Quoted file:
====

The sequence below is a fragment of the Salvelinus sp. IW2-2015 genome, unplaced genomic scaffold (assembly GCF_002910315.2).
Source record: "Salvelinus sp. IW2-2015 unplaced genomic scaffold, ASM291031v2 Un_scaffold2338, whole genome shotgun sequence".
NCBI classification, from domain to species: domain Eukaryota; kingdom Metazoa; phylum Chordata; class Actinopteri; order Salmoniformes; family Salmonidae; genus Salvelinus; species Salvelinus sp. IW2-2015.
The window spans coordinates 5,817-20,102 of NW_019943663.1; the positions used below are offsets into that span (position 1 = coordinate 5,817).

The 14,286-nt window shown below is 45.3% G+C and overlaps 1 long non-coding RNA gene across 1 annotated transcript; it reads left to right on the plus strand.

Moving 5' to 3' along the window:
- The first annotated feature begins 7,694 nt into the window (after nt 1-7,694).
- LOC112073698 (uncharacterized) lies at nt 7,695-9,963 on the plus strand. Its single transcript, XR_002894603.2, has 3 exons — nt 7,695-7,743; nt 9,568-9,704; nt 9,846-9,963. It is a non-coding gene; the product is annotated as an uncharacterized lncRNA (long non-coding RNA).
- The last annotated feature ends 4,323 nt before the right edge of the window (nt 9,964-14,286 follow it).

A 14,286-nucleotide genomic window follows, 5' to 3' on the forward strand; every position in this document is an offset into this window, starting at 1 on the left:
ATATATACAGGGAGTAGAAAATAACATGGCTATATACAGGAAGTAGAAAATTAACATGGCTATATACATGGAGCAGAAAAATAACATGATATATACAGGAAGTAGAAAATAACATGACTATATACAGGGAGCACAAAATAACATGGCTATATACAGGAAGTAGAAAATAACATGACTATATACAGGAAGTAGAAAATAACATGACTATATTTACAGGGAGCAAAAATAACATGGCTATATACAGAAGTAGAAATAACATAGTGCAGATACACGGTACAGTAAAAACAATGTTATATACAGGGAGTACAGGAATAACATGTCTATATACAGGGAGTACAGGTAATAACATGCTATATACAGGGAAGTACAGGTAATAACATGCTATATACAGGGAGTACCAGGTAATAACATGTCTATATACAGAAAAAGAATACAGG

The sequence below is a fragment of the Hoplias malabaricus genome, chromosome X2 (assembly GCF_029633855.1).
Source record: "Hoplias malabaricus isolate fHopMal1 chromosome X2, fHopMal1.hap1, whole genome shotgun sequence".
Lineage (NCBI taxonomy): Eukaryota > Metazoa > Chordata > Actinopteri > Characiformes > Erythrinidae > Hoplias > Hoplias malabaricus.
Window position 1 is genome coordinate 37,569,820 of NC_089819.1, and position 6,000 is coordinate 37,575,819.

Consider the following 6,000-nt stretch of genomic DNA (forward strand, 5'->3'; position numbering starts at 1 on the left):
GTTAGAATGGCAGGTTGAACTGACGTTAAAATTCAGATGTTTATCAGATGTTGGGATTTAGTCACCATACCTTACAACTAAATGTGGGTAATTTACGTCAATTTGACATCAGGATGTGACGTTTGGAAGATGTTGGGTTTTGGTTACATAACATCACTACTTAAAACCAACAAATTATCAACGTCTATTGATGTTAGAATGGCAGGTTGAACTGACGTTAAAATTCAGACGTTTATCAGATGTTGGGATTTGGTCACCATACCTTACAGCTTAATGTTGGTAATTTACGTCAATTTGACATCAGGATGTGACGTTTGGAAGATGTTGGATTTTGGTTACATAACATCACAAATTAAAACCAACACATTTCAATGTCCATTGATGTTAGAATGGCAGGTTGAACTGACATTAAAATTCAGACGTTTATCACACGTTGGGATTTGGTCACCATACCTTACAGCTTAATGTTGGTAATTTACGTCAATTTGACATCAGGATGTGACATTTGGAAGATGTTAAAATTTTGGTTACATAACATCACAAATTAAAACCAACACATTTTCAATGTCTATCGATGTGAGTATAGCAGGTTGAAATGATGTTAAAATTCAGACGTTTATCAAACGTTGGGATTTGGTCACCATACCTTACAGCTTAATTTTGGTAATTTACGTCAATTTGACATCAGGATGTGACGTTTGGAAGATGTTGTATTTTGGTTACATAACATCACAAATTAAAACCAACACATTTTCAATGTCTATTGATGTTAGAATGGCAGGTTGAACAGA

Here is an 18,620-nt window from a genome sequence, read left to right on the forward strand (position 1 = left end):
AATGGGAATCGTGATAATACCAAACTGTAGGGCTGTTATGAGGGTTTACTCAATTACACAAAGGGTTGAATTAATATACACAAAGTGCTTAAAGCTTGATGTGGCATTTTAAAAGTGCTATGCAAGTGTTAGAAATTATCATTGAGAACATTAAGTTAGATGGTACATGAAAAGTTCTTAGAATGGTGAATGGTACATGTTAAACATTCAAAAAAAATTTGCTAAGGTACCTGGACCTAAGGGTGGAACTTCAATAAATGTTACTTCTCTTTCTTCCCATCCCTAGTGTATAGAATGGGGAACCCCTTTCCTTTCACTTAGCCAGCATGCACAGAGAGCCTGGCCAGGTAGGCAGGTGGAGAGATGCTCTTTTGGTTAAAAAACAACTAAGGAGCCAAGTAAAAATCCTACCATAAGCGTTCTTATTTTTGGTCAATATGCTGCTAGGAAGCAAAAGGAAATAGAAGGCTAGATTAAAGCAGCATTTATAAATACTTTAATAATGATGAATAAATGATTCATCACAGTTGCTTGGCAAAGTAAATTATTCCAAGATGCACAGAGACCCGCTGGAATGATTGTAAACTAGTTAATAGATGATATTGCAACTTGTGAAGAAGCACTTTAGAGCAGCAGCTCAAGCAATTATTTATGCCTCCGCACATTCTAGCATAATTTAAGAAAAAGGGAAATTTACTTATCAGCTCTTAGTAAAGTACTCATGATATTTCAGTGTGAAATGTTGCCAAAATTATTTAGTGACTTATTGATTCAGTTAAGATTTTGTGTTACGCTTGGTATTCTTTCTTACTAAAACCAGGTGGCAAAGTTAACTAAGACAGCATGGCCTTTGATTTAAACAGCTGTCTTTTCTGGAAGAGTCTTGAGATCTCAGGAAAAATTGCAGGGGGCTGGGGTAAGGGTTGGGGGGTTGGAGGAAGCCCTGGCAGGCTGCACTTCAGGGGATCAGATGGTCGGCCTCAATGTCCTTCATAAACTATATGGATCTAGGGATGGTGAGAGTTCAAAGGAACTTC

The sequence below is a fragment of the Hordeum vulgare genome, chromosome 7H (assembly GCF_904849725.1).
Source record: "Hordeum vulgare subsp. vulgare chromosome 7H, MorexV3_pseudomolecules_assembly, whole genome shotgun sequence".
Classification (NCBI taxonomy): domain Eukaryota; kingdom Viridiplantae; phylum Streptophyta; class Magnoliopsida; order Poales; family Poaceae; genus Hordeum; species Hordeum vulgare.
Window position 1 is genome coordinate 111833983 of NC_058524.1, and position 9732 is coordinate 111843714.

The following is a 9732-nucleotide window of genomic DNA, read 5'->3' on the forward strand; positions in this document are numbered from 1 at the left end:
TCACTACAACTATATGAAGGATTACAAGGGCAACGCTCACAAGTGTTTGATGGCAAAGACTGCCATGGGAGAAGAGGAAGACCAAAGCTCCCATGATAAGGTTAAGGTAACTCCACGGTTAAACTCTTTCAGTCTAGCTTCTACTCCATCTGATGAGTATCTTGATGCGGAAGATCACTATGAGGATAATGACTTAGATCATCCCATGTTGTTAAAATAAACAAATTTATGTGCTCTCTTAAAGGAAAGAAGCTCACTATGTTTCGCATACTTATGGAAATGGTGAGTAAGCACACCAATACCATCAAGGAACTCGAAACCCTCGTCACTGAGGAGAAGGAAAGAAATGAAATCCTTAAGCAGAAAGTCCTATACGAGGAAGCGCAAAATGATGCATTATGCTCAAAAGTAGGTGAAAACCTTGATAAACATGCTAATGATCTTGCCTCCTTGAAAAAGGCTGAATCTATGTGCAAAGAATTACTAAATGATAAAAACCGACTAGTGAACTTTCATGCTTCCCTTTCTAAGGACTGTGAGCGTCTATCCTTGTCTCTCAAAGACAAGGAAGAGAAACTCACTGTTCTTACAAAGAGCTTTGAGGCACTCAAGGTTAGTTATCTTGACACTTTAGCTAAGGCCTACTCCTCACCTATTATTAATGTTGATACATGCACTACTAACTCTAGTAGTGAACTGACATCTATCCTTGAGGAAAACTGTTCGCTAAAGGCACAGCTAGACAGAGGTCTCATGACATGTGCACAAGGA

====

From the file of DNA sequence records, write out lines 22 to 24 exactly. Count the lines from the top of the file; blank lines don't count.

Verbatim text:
Classification (NCBI taxonomy): domain Eukaryota; kingdom Viridiplantae; phylum Streptophyta; class Magnoliopsida; order Poales; family Poaceae; genus Hordeum; species Hordeum vulgare.
Window position 1 is genome coordinate 111833983 of NC_058524.1, and position 9732 is coordinate 111843714.

The following is a 9732-nucleotide window of genomic DNA, read 5'->3' on the forward strand; positions in this document are numbered from 1 at the left end: